In this work, quartz crystal microbalance with dissipation monitoring (QCM-D) was used to develop a new method to evaluate the protein repellency of microgel coatings. Compared to traditional protocols for surface analysis, QCM has the advantage of a real-time quantitative approach with high sensitivity, allowing us to describe variations of the adsorbed mass with unprecedented accuracy. To enable the detectability of the film throughout the whole operational temperature interval, a poly(N-isopropylacrylamide-co-glycidyl methacrylate) p(NIPAm-co-GMA) microgel monolayer with defined thickness and rigidity was designed. Covalent adhesion of the film to the silica surface was achieved by epoxy-thiol click chemistry and tested for repeated temperature cycles, showing substantial reproducibility. Further functionalization of microgel surfaces by grafting polyzwitterionic chains remarkably improved the protein repellence leaving the strong surface adhesion unaltered. Before and after exposure to fluorescein-tagged bovine serum albumin (FITC-BSA), the coatings showed identical responsive behavior, proving the absence of protein deposition. In nonrepellent coatings, QCM monitoring instead displayed a characteristic shift in the volume phase transition (VPT), pointing out the effect of adsorbed proteins on the swelling behavior of pNIPAm. The combination of QCM-D and UV-visible (UV-vis) was used to evaluate the effect of increasing surface coverage, enabling to distinguish between the protein deposition occurring over the coated and the uncoated portion of the sensor.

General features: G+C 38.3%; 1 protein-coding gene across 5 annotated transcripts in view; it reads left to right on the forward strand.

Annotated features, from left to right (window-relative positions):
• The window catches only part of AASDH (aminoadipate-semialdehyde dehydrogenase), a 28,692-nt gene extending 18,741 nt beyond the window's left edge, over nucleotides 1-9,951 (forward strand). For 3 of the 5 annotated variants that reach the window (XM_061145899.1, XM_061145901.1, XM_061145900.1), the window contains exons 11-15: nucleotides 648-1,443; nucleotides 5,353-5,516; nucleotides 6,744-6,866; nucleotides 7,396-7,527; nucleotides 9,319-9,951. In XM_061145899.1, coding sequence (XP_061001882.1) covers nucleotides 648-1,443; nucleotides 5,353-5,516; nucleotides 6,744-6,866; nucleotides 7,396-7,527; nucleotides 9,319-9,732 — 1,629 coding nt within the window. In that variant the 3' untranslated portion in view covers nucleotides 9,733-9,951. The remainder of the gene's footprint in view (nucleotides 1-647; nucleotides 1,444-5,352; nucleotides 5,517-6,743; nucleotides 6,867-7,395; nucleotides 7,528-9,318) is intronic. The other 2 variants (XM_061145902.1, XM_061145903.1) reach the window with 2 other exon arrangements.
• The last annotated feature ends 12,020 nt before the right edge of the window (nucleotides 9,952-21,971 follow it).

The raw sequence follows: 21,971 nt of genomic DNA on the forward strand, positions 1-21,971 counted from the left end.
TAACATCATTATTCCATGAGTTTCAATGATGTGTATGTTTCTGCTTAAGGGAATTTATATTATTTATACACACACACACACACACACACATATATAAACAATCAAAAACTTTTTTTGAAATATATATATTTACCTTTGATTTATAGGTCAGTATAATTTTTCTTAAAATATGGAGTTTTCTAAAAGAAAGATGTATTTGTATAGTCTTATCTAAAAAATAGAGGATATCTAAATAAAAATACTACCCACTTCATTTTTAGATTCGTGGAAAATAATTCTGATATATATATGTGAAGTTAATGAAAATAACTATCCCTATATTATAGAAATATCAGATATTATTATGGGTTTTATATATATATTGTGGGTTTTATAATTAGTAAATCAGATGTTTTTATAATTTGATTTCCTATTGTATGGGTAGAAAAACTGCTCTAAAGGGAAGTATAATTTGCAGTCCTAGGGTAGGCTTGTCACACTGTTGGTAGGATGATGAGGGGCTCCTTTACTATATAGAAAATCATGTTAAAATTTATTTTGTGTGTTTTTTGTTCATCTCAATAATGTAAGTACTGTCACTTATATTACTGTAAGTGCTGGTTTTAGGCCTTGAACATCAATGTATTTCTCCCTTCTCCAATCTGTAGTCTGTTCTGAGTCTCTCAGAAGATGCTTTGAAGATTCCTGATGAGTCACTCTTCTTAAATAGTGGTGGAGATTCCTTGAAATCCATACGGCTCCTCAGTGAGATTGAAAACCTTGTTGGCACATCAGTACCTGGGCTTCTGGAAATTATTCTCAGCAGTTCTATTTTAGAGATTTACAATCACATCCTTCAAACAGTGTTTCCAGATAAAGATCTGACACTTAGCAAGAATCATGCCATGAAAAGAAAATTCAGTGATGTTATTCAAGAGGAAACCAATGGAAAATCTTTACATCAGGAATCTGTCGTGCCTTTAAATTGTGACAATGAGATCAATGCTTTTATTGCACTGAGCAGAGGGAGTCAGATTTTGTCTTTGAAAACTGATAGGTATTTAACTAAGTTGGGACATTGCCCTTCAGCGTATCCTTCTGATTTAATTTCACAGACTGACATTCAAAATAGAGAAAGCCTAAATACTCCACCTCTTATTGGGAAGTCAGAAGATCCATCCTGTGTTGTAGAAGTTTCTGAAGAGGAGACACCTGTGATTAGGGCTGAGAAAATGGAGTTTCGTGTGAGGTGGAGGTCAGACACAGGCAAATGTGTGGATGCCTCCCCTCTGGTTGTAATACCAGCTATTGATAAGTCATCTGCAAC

- POLY(ETHYLENE GLYCOL)
- protein repellence